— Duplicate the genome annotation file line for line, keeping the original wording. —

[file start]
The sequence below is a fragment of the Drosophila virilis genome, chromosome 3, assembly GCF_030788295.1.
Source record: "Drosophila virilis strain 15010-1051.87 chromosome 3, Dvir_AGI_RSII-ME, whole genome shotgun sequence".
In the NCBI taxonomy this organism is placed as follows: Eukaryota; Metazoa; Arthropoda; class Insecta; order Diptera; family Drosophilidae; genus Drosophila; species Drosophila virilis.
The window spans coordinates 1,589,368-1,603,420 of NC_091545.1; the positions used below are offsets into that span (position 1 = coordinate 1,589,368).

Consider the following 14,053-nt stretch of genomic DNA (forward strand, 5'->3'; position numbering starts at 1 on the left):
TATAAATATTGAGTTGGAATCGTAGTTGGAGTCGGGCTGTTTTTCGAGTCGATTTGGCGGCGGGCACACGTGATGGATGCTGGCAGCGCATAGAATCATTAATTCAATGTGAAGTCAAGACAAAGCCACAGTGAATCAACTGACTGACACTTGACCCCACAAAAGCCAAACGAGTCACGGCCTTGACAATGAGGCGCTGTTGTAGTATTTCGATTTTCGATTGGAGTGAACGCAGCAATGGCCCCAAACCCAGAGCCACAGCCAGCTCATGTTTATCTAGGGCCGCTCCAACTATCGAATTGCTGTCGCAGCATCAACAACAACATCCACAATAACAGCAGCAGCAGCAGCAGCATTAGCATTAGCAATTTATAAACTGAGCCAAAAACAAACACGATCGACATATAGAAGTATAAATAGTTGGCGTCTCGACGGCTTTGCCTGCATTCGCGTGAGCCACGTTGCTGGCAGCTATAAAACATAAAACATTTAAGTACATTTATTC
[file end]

The sequence below is a fragment of the Drosophila virilis genome, chromosome 3, assembly GCF_030788295.1.
Source record: "Drosophila virilis strain 15010-1051.87 chromosome 3, Dvir_AGI_RSII-ME, whole genome shotgun sequence".
In the NCBI taxonomy this organism is placed as follows: Eukaryota; Metazoa; Arthropoda; class Insecta; order Diptera; family Drosophilidae; genus Drosophila; species Drosophila virilis.
The window spans coordinates 1,589,368-1,603,420 of NC_091545.1; the positions used below are offsets into that span (position 1 = coordinate 1,589,368).

Consider the following 14,053-nt stretch of genomic DNA (forward strand, 5'->3'; position numbering starts at 1 on the left):
TATAAATATTGAGTTGGAATCGTAGTTGGAGTCGGGCTGTTTTTCGAGTCGATTTGGCGGCGGGCACACGTGATGGATGCTGGCAGCGCATAGAATCATTAATTCAATGTGAAGTCAAGACAAAGCCACAGTGAATCAACTGACTGACACTTGACCCCACAAAAGCCAAACGAGTCACGGCCTTGACAATGAGGCGCTGTTGTAGTATTTCGATTTTCGATTGGAGTGAACGCAGCAATGGCCCCAAACCCAGAGCCACAGCCAGCTCATGTTTATCTAGGGCCGCTCCAACTATCGAATTGCTGTCGCAGCATCAACAACAACATCCACAATAACAGCAGCAGCAGCAGCAGCATTAGCATTAGCAATTTATAAACTGAGCCAAAAACAAACACGATCGACATATAGAAGTATAAATAGTTGGCGTCTCGACGGCTTTGCCTGCATTCGCGTGAGCCACGTTGCTGGCAGCTATAAAACATAAAACATTTAAGTACATTTATTC